These posts are as a result of a press junket I took to NYC, courtesy of Twentieth Century Fox.
It’s not really a war story.
You know your child, and you’ll have to decide if it’s the right time for them to see it. I saw the movie early (read my review), but I can’t wait to take my 15-year-old daughter, and if you have a tween who likes to wrestle with bigger thoughts on prejudice and injustice for example, he or she would like it. If you have a child who is already familiar with the holocaust, this is an easy way to show a different side of what they might know.
The movie is rated PG-13, but it’s more for the theme in general. There was only one or two swear words and there was some intensity, but no real violence, even when war hit the small town. Producer Karen Rosenthal shares their viewpoint on their choice not to make the bombings graphically violent:
What was unique to the telling of this, which Brian (Percival, the director) immediately recognized, was that it was told from the point of view of death, and that in telling from the point of view of death, it’s also extremely life affirming. We have a young girl who goes from age ten to age 90 and has learned how to live and embrace life through tragedy. I think it was really important that nothing take us out of that bubble.
It’s somewhat of a coming of age story
As I mentioned in my sneak peek post, one of the story lines is the sweet special friendship over 6 years between Rudy and Liesel.
In our interview with the producer and director, Brian Percival (who directed Downton Abbey as well), he addressed the fact that it ended up being a coming of age situation for the young actors as well, which he discovered when they tried to retape the dialogue in one early scene after they finished filming:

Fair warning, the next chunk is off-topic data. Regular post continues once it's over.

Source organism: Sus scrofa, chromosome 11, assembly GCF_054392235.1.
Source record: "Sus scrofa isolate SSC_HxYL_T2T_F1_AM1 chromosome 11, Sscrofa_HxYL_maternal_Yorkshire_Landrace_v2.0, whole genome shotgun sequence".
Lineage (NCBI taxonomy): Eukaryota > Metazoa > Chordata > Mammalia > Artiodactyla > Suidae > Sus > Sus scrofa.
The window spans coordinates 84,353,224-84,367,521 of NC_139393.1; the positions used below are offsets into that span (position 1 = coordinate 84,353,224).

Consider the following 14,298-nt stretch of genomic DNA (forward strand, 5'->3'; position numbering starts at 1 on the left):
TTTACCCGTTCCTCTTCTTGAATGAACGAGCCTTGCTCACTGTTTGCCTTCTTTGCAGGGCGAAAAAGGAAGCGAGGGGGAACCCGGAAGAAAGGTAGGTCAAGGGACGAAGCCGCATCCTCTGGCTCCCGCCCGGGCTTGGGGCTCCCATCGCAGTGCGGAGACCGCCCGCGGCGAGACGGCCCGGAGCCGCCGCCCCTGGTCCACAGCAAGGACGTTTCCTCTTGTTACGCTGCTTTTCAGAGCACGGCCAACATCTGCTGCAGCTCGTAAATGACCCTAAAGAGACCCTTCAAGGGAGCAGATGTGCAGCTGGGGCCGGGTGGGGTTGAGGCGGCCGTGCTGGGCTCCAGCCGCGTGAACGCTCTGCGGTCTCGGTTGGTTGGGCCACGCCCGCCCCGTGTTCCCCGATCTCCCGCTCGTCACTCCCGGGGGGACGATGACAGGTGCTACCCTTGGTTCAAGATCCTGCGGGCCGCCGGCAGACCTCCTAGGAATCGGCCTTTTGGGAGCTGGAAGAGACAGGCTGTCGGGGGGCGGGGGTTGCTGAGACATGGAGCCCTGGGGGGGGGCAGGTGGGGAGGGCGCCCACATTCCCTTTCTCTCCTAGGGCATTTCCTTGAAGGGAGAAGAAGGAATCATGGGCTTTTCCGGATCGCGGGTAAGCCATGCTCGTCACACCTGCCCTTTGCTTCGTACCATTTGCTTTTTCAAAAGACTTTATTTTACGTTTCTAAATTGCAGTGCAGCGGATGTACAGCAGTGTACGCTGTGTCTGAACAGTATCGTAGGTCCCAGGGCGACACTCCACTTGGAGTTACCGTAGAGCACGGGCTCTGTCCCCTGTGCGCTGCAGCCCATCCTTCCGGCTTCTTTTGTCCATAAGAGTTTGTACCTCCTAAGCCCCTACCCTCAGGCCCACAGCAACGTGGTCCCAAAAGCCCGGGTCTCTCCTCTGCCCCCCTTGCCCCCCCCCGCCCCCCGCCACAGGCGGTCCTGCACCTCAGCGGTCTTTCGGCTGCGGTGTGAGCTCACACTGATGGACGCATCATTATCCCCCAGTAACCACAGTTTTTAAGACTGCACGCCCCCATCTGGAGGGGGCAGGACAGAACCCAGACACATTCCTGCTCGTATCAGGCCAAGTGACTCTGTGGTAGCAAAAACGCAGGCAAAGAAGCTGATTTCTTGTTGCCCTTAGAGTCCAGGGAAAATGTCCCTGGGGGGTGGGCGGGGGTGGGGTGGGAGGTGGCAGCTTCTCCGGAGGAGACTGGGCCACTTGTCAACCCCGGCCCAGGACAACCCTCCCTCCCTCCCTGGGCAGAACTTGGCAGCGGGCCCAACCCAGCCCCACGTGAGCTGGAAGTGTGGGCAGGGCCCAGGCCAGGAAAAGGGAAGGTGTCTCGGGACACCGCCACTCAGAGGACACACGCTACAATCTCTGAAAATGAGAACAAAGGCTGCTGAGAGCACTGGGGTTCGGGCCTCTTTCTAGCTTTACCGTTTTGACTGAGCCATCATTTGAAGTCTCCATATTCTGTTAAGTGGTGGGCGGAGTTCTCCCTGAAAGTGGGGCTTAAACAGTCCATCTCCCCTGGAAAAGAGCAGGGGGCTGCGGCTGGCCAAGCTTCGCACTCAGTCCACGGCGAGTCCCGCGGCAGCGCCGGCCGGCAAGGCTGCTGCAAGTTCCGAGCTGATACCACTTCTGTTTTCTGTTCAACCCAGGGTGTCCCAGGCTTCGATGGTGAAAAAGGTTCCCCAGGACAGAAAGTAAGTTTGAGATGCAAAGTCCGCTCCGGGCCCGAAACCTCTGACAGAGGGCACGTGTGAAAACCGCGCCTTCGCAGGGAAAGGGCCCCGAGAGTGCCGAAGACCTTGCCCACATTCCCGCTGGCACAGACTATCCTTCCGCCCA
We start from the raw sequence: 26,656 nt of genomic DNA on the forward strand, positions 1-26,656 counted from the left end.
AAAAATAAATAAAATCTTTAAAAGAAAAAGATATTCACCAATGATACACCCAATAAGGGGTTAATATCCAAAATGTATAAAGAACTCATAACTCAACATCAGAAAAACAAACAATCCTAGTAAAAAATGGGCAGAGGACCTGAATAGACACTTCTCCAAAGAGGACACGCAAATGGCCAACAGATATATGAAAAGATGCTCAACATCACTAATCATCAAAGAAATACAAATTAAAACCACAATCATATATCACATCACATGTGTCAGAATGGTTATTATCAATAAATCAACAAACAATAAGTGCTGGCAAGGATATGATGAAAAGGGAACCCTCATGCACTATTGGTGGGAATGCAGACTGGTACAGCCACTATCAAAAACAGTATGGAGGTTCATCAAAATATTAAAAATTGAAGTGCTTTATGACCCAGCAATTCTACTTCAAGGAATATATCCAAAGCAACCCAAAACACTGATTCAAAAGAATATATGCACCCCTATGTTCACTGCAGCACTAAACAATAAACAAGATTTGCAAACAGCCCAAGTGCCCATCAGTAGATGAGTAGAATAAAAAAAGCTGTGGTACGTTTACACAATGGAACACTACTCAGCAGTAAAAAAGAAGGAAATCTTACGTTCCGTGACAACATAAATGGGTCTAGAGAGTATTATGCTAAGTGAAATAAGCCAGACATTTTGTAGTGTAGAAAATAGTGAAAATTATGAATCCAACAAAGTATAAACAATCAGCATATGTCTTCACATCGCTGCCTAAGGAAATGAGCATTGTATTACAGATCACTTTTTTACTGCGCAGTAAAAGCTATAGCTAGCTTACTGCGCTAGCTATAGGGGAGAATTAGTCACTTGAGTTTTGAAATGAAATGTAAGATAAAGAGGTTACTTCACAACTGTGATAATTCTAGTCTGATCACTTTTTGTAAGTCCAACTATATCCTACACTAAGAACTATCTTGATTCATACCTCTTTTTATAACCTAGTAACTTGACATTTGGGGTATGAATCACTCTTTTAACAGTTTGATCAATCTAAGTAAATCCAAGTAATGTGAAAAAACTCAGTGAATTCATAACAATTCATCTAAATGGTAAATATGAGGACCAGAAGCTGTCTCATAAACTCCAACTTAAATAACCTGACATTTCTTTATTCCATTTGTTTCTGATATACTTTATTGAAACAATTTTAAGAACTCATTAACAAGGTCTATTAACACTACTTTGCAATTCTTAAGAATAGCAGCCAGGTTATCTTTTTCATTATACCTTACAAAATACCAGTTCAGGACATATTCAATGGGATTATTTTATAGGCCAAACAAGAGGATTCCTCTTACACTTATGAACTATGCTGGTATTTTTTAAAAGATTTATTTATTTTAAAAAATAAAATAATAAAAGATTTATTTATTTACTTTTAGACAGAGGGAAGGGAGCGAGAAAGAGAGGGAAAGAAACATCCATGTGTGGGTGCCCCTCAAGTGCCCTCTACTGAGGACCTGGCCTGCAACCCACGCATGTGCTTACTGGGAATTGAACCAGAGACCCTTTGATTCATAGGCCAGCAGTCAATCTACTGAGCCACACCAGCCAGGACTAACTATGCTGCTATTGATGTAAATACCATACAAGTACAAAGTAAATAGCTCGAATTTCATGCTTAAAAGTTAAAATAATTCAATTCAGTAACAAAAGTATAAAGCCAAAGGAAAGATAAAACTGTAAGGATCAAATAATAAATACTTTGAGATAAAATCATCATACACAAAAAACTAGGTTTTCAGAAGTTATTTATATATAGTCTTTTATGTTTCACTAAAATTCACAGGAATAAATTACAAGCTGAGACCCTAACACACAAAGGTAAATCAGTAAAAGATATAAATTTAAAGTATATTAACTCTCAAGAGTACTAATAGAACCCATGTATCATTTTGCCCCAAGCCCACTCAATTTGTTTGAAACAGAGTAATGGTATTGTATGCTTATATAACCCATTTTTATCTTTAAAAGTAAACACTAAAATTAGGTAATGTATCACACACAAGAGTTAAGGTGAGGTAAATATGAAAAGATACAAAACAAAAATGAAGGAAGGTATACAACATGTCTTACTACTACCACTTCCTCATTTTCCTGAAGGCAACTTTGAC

They’re not the kids that went into a three month long shoot. They’re wiser, smarter, they’re more grown up, they’re more confident.
What we did was the scene when they walk along the street, when he’s taking her to school for the first time, we were revoicing that, because on those outdoor scenes, you have to because you’ve got cars going past and bicycles and footsteps and all those things, and you can’t always hear the dialogue.
We listened to the revoiced scene, and it was different. We’d lost the innocence. They were two different kids. I never realized it at the time, but what has become so special is that that was a moment in time with those two kids at that point in their lives, and it’s gone. You know, we can never have that back.
It’s a movie that encourages kids to appreciate a good story, in books or movies
We asked Karen Rosenthal, producer, about their thoughts on taking kids to see the movie, because Emily Watson had also said, “Take your children to see it. They need to know,” and so here was the producer’s thoughts on it (and I have to say I agree, especially as a book blogger):
I think that it’s about words, it’s about the power of words. There will be questions. But I think that this is the kind of movie that garners questions and the kind of discussion that needs to happen, so it never happens again and so that parents or guardians or teachers can impart to younger members of the audience the power of a word and meanings of words. That’s what we hope they take away.
We also hope in this time of videogames, iPads, this, that and 3,000 other things, that the joy of reading is somehow imparted because there’s no better experience to open your imagination than holding a book and reading a book.
And as (director) Brian Percival says, if one more audience member reads a book, literally, not on their iPad, but holds a book and allows themself to experience imagination, we’ve done our jobs.
And a bonus reason
And this one isn’t surprising, but the cast is a big reason to see it. Read my interview with the amazing and talented Book Thief Family, played by Geoffrey Rush, Emily Watson, and the newcomer Sophie Nelisse.
The Book Thief is out in select markets now, and will be everywhere by the end of November.